Newcastle’s LGBTI nightlife has had many ups and downs throughout the decades. From the days when we had several successful venues, such as The Criterion and Pipers, to the most recent Unity and Gateway Hotel combination, our community has always had a place to call home.
That was until this week, when The Gateway Hotel, our last remaining venue, announced its closure and change of direction.
I have heard a lot of my friends and people in the wider community say: “We have marriage equality now, we don’t need gay bars?”
I can see how many would come to this conclusion. However, this thought process is, at best, simplistic.
Queer people are everywhere, from television to music, and are having amazing success in mainstream entertainment. Look at Courtney Act, who started out performing in Sydney’s Oxford Street clubs, and is now considered a reality TV star after appearances on Australian Idol, Rupaul's Drag Race, MTV and, most recently, won UK’s Celebrity Big Brother.
With all this acceptance, is there still a requirement for gay venues?
There definitely is.
The Sydney Gay and Lesbian Mardi Gras is not immune to this chain of thought. Instead of celebrating the amazing work of the brave men and women who attended the protest 40 years ago (and who were violently arrested and beaten by police), corporate Mardi Gras has shoved them aside and they have become a footnote in history.
In the past 40 years, our gay venues have been places to showcase LGBTI pride and culture. Here drag queens are treated like royalty, mental health support from our peers provides a safety net and safe sex is promoted without stigma or shame.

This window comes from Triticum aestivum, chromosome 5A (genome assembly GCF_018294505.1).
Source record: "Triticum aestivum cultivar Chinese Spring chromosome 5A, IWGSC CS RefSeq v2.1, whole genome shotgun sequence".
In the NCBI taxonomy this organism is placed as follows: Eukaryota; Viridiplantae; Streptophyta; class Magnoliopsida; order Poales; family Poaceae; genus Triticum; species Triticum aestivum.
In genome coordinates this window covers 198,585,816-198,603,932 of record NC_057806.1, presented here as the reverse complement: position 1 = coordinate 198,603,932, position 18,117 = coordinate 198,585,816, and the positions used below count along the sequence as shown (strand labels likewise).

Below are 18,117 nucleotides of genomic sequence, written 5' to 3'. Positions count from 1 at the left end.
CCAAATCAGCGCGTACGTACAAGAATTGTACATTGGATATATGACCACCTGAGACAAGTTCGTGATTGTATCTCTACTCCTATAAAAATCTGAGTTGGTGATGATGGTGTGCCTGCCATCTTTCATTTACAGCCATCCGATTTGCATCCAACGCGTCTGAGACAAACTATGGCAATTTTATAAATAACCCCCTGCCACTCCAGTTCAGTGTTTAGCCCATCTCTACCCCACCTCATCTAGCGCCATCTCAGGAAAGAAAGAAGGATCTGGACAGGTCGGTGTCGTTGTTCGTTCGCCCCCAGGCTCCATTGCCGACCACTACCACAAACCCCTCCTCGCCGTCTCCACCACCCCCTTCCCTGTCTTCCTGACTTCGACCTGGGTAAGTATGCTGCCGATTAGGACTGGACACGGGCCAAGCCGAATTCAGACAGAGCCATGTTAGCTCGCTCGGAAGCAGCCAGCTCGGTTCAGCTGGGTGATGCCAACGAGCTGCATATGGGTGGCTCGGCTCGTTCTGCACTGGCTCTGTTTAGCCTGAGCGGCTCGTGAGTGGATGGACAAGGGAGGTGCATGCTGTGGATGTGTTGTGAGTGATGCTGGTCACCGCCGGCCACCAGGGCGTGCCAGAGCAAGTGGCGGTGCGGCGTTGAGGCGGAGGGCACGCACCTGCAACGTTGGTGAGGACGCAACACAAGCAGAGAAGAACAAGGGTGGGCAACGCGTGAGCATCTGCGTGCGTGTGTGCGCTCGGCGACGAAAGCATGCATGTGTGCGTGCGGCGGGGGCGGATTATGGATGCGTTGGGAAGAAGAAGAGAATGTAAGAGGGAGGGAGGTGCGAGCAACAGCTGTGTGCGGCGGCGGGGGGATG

It is true that gay clubs are no longer the only place where LGBTI people can feel accepted. They still, however, fulfill a purpose as havens for our community. They are for the young gay man just thrown out by his parents (yes, this still happens); the non-cisgender person who does not feel safe in any other venue; older lesbian couples who have known no other social scene, and they are for the performers who love to entertain their community. These are the people who still need gay bars.
Decades from now, I am going to look back fondly on the support I received in gay venues around this country and cherish the life-long friendships formed here. For myself, and many others, these venues are the only place we truly feel safe. It is where our history is celebrated and where our fight for equality began. I worry for the next generation of gay men who come out. I worry not for the average straight-acting gay guy, but for the ones who, like me, are flamboyant. Where is their safe space where can they be themselves?
As Newcastle transforms into a progressive global city, whose night-time economy is the focus of our current council, we need to ensure that LGBTI individualism and culture is not destroyed by gentrification.
An opportunity remains for a new venue to support my community. A successful venue of this type would provide specialised entertainment and would listen to its patrons.
The LGBTI community will support a venue that truly wants to celebrate their culture and arts.
If you have a venue like this, I encourage you to reach out to our community. We would love to help you make your new gay venture a success.
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